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Further Reading

We've compiled a list of relevant articles written by academics and artists who took part in Warwick Tate Exchange 2018. These resources will explain some of the research behind the projects and installations in The Production of Truth, Justice and History.


These postcards were produced as part of Warwick Tate Exchange to give an introduction to each academic project:

Embodying prison pain: women’s experiences of self-injury in prison and the emotions of punishment. Anastasia Chamberlen (2015) Theoretical Criminology, 20(2), pp. 205-219.

The real prison crisis is the damage the system does to its prisoners. Anastasia Chamberlen, The Conversation, 24 November 2016.

Women of Colour’s Anti-Austerity Activism: They cut, we bleed. Akwugo Emejulu and Leah Bassel in Cooper, V and Whyte, D. (eds)(2017) The Violence of Austerity. London: Pluto Press, p.117.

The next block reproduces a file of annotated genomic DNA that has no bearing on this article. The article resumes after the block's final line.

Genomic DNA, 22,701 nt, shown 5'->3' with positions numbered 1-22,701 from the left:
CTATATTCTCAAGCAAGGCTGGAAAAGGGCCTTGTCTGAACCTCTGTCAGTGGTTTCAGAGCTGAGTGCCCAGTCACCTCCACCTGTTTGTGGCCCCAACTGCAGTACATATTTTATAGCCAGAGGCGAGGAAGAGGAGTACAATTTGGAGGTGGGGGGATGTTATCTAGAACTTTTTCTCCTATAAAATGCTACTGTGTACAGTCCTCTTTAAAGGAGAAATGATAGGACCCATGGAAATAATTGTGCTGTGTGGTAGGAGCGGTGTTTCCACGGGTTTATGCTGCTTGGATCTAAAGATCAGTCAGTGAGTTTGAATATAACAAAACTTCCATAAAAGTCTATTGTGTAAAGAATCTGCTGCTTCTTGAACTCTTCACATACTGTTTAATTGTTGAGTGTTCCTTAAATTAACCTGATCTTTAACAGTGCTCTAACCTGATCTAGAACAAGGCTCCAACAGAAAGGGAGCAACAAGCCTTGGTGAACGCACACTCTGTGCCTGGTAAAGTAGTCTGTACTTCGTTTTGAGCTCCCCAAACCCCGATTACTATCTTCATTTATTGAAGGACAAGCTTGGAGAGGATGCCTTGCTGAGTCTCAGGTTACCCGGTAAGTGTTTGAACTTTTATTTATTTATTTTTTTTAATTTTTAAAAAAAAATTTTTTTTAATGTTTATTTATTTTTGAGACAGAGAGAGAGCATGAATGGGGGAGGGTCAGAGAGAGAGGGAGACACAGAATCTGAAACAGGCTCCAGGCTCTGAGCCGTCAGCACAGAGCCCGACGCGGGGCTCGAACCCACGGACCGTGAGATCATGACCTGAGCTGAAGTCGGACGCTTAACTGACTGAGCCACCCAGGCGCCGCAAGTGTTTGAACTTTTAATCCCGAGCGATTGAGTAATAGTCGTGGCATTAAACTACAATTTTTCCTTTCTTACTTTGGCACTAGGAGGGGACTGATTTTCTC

On the problems and possibilities of feminist solidarity: The Women’s March one year on. Akwugo Emejulu (2018). IPPR Progressive Review, 24(4), pp. 268-273.

Beyond Feminism’s White Gaze. Akwugo Emejulu (2016). Discover Society, 1 March 2016.

Exploring the History of Prison Health Website. Includes projects and research from Hilary Marland, Rachel Bennett, Margaret Charleroy and Flo Swann, among others.

Aleph se Azadi. Uzma Falak. Kindle Magazine, 2 April 2016.

Dilemma of justice under Indian rule in Kashmir. Uzma Falak, New Internationalist, 14 May 2015.

Kashmir and Palestine: The story of two occupations. Goldie Osuri, Al Jazeera, 14 August 2016.

Et tu, Trump? Political cartoons inspired by Shakespeare – In Pictures. Based on research by David Taylor, The Guardian, 8 March 2017.

Five things we learned from the father of the political cartoon. David Taylor, The Conversation, 1 June 2015.

India’s Crackdown in Kashmir: is this the world’s first mass blinding? Mirza Waheed, The Guardian, 8 November. 2016. 

Warwick Tate Exchange Evaluation Art of Regeneration, 2018